Canadian Governor General Advises Rwanda to Produce Astronauts

Julie Payette , Governor General of Canada shares a light moment with Neil Turok AIMS founder and Musoni Paula Ministry Rwanda ICT

The Canada Governor General Julie Payette, has asked African scientists to make sure next astronauts comes from Africa, and use science in creating tangible solutions that will impact on society and government business.

“There are few astronauts, that hail from Africa but not enough and this is an open field with no reason why someone from Rwanda, Tanzania or Ghana cannot go and fly in space at some point,” Payette said.

Payette was shocked that there is no Kinyarwanda word for astronaut in the vocabulary and tasked young Rwandans to find one.

“This is the next thing that young Rwandans have to work on finding a vocabulary: We understand astronaut can be loosely translated to something like- “Space Swimmer,” Payette said.

Payette was today giving an inspirational lecture to students at the African Institute for Mathematical Sciences (AIMS) Kigali campus on her trip to join Rwandans in marking the 25th genocide commemoration of genocide against Tutsi.

Payette, who is a scientist, robotics engineer and the first Canadian astronaut to board the International Space Station, was asked by one of the student, what science should do to solve real world problems.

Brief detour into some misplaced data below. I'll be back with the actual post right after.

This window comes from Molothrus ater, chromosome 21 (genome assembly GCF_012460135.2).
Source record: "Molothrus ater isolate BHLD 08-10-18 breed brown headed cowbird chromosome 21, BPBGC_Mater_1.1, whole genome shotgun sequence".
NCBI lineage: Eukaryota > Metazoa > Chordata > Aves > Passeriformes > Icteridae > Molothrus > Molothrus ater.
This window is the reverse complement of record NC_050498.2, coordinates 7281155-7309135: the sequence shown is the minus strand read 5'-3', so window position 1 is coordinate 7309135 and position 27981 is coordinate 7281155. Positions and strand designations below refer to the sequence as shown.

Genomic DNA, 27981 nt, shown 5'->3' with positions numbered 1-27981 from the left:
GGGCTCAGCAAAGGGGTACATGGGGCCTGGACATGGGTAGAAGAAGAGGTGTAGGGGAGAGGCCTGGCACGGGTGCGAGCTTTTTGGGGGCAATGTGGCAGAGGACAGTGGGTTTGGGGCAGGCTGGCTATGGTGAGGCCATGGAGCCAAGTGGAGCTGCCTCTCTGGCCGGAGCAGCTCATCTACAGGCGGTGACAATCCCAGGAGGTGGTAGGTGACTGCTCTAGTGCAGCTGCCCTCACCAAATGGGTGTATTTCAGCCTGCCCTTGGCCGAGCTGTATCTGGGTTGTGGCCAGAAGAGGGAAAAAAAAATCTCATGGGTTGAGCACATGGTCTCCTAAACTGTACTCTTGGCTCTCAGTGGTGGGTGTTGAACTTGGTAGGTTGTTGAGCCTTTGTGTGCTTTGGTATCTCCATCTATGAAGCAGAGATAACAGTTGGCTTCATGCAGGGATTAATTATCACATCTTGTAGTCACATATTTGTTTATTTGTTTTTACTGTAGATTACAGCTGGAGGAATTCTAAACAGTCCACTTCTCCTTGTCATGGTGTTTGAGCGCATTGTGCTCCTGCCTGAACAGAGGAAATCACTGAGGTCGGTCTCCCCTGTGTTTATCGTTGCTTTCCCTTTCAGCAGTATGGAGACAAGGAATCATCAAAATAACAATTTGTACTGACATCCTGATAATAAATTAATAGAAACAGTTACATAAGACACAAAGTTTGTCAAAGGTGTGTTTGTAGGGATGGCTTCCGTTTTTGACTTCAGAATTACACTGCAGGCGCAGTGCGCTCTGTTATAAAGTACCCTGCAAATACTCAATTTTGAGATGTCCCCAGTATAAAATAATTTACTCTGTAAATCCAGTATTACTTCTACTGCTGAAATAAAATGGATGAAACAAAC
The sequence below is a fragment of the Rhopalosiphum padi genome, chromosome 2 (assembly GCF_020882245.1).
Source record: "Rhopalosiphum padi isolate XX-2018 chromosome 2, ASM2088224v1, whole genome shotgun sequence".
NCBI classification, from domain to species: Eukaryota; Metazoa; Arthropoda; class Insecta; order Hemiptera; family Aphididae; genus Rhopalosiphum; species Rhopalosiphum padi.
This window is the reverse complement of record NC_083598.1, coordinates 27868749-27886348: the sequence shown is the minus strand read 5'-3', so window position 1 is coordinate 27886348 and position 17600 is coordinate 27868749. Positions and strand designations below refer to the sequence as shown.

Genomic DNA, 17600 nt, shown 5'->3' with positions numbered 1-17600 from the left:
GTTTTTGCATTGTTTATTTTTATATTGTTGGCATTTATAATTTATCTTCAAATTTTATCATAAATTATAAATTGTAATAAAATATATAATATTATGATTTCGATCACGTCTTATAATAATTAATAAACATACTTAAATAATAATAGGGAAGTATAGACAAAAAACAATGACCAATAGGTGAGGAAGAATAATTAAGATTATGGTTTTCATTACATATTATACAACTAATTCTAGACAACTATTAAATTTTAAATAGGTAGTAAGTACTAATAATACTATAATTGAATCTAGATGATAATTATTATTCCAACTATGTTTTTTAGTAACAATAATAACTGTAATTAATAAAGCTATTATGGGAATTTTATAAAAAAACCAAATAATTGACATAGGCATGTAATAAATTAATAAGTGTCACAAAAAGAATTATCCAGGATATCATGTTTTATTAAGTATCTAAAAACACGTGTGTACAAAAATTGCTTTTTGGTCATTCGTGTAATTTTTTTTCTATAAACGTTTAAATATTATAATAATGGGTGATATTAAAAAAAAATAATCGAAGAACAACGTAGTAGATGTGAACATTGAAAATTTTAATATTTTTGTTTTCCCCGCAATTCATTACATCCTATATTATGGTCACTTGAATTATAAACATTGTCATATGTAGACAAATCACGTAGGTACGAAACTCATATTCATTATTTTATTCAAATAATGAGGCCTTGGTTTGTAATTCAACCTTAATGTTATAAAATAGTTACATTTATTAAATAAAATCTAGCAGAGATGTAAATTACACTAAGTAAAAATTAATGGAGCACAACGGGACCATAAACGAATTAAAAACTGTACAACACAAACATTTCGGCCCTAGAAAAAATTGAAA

“After AIMS most of us will go back and interact or be in government. So how do you find the transition from science to government?” Albert Shantwani, a mathematics student from DR Congo asked.

“Actually it is not a transition. That is the mistake we make- that science is something outside and not compatible with anything else. Science is everywhere, it’s that critical thinking, problem solving mindset that is useful particularly in government,” Payette responded.

To achieve effective impact of science in government, Payette said that there is need to build technical science culture, suggesting the scientists and engineers should spend one hour a year to inspire young persons into science.

“We love what we do in science but we are not passionate to speak about it. The others are teacher selections- who should be confortable when choosing to teach science, mathematics,” she said.

Payette was accompanied by three Canadian members of parliament, Lisa Stadelbauer, the Canadian ambassador to Rwanda, two Rwandan Canadians- Eloge Butera, a senior policy advisor to Minister of Public Safety, and Sandrine Murengerantwari, founder of Vivo Coure Foundation- which supports children to get free heart disease treatment.“Don’t you think we actually need more scientists and engineers, people who are trained to think in a very Cartesian way perhaps in government and all structure of society?” Payette asked.

Julie Payette at AIMS

Jean Lebel, the president of International Development Research (IDRC), which also supports AIMS in budget funding to a tune of Can$ 46million annually, said that government is always looking for solution but science is the one that provides evidence, facts and solutions.

“This reason why we have supported AIMS for the last ten years is because science is the future, and this future is bright,” Lebel said.




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